“Good people don’t smoke marijuana,” that opinion, as absolutely ridiculous as it is absolute, is what Jeff Sessions says about pot smokers when he is being serious.
Here’s what he says, when he says he’s joking, as reported by the NY Times: “As far back as 1986, he joked [I] thought the Ku Klux Klan ‘was okay until I found out they smoked pot.’”
He’s a Trump-thinker through and through. Like his boss after the fatal attack by a white-Supremist demonstrator in Charlottesvile, VA, Sessions thinks there are a lot of “good people” pursuing violent, racist exclusion and discrimination – except of course for the ones who use marijuana.
Like President Trump, Attorney General Sessions is obsessed with reversing everything done by Barack Obama, including a policy of tolerance of states that want to legalize either the medical or recreational use of marijuana. Sessions is threatening, admittedly somewhat vaguely, a national crackdown.
Why? Well, because, Sessions says again and again, marijuana is dangerous. How dangerous…here’s the official assessment of the DEA, the Drug Enforcement Agency: “No death from overdose of marijuana has been reported.” May I repeat that? “No death from overdose of marijuana has been reported.”
Much more dangerous are the artificial versions of marijuana…pot-substitutes killed as many as 20 people in one recent year. Of course, if real marijuana were legal, there would be no market for the dangerous fake versions.
But, you want to talk dangerous, overdoses of opioid drugs, legally prescribed, or overprescribed medications, or street mixtures of cheaper heroin or fentanyl are killing more than 90 Americans on average, every day!
One big reason for this is the Obama Justice Department’s collaboration with Conservative Republicans in Congress to gut the DEA’s most aggressive programs for choking off the national distribution of opioids. Check out our programs with Washington Post reporters Lenny Bernstein and Scott Higham who won a Polk Award for breaking this story.
So, here’s an Obama policy in desperate need of reform. Can you think of anything useful President Trump or AG Sessions have had to say on this subject? Me neither.
When it comes to the flood of killing opioids sold in pill-mill clinics, move ‘em by the box-load pharmacies and even dealers on the streets, the so-called national emergency has been placed in the hands of KellyAnne Conway, President Trump’s iconic, if unqualified public relations woman, while the office of Drug Policy and Control is emptied of its professionals and left to be run by a 24 year old campaign envelope-stuffer.
There is, by the way, a legitimate link between opioids and marijuana, but it’s not what Sessions thinks, that they’re both equally dangerous and that pot-smoking leads to opioid, or heroin addiction. As Richard A. Friedman, the director of the psychopharmacology clinic at the Weill Cornell Medical College in New York City wrote in the New York Times, “Mr. Sessions has it backward. Marijuana isn’t a gateway drug to opioid addiction; it’s a safer alternative to pain medicines.”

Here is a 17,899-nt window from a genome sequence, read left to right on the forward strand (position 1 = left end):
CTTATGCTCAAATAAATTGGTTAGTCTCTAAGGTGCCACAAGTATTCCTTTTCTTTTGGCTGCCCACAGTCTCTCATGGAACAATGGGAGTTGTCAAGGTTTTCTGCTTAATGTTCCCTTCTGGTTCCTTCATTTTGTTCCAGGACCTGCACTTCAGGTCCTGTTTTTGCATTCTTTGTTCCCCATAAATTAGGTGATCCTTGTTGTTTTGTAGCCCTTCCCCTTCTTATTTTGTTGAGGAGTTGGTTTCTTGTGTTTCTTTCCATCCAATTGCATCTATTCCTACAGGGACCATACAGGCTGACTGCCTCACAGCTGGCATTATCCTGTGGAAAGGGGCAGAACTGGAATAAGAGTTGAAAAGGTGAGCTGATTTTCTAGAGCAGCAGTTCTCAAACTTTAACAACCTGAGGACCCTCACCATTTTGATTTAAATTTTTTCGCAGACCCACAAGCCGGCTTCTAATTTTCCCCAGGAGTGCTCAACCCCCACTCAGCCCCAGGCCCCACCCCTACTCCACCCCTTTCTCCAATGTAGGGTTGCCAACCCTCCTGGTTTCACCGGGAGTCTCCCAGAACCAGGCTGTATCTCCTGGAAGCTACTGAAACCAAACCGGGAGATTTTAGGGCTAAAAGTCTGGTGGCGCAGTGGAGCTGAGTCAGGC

Several studies show, when marijuana is made legal, a lot of people taking opioids for chronic pain, switch to pot. And live longer, and live better. “Between 1999 and 2010,” Dr. Friedman says, “ [a study covering] all 50 states reported a 25 percent decrease in opiate overdose mortality in states where medical marijuana was legal, compared with those where it wasn’t. In 2010, the last year of the study, the switch from opioids to marijuana saved, researchers estimated, 1729 lives.
Thomas James Brennan is a retired Marine Corps sergeant who served in Iraq during the Second Battle of Fallujah, and as a squad leader in Afghanistan’s Helmand province with the First Battalion, Eighth Marines. He was medically retired in December 2012 and is a member of the Military Order of the Purple Heart. Since 2012, he has turned to journalism and in 2016 founded The War Horse, a nonprofit investigative newsroom. In March 2017 he broke the nude photo sharing scandal in the military, forcing Pentagon and Congressional investigations that have changed legislation about sexual exploitation across the Department of Defense. Brennan profiled Medal of Honor recipient Kyle Carpenter for Vanity Fair and has been a regular contributor to The New York Times At War blog. His work for At War earned him a 2013 Honorable Mention from the Dart Center at Columbia University Graduate School of Journalism. Brennan was the military affairs reporter at The Daily Newsfrom early 2013 through mid-2014, when he was accepted to the Stabile Center for Investigative Journalism at Columbia’s Graduate School of Journalism. He earned his Masters in Journalism in May 2015. He won the 2014 American Legion Fourth Estate Award for exposing how government sequestration in 2013 hindered mental health care at Camp Lejeune, N.C. and at U.S. military bases worldwide, prompting then-secretary of Defense Chuck Hagel to restore staffing and treatment to full capacity across the Department of Defense.